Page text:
Innovation Ecosystem/Opinion

Prescriptions for healing during the pandemic: Six takeaways

Let nature give you a ‘jab in the arm’

Photo by Stephany Lyman

A great white heron resting on the Bayou St. Jean in New Orleans.

Photo by Robin Rogers

Mia, the granddaughter of Robin Rogers, with the forest cake for her 12th birthday

Photo by Sophia Lyman

Students creating artwork, studying patterns in nature, such as honeycombs, at the Alcuin Montessori School.

Photo by Jim Diers

Sunrise over Mount Rainier.

By Francesca Lyman
Posted 11/22/21
In a follow-up story to “Taking the nature cure,” environmental writer Francesca Lyman offers six takeaways as natural world interactions and prescriptions for surviving the pandemic.
If you had to draw a picture of your neighborhood, without using words, what would it look like? When was the last time that you took a walk along the beach? How many readers have become followers of the photography of Mike Cohea in capturing the nighttime skyline of Providence? How many folks on their Twitter feeds have taken to posting photos of the natural world, sunrises and sunsets, and landscapes aglow with the intersection of sky and sea and shore? What is the best way to engage with school children about the natural world?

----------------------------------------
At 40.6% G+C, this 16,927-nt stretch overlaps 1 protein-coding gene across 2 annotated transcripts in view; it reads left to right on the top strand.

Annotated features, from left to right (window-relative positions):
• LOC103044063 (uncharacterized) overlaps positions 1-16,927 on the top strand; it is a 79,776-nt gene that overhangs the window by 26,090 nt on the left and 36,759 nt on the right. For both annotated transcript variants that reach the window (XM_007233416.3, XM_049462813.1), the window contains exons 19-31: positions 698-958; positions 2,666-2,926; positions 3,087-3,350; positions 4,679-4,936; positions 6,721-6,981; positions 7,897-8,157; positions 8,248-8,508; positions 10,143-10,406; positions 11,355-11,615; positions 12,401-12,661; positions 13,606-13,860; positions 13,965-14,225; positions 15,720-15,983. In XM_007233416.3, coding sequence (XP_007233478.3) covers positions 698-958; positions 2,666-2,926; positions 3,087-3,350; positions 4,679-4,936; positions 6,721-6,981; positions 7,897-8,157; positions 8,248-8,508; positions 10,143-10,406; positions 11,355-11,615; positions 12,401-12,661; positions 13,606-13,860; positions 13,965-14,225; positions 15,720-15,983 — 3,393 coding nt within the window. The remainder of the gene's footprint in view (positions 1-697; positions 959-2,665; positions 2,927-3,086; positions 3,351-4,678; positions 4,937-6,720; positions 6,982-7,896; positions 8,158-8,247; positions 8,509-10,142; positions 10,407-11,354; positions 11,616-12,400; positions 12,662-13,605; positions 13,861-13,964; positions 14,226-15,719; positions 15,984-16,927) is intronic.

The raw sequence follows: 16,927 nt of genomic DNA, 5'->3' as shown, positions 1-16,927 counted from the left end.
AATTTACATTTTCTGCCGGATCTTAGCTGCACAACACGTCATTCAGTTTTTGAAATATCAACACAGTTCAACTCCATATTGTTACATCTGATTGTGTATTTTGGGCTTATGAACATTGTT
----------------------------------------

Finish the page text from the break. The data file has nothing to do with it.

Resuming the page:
There are a team of brilliant women writers – Rebecca Altman, Bathsheba Demuth, Sandra Steingraber and Kerri Arsenault – that are redefining the boundaries between the personal, the political, and the world around us.
Demuth’s most recent essay, “On Mistaking Whales,” published in Granta, begins with this haunting first sentence: “Before a gray whale becomes a home, or a barrel of oil, or a metaphor, before she enters the realm of human meaning, she is being complete in herself.”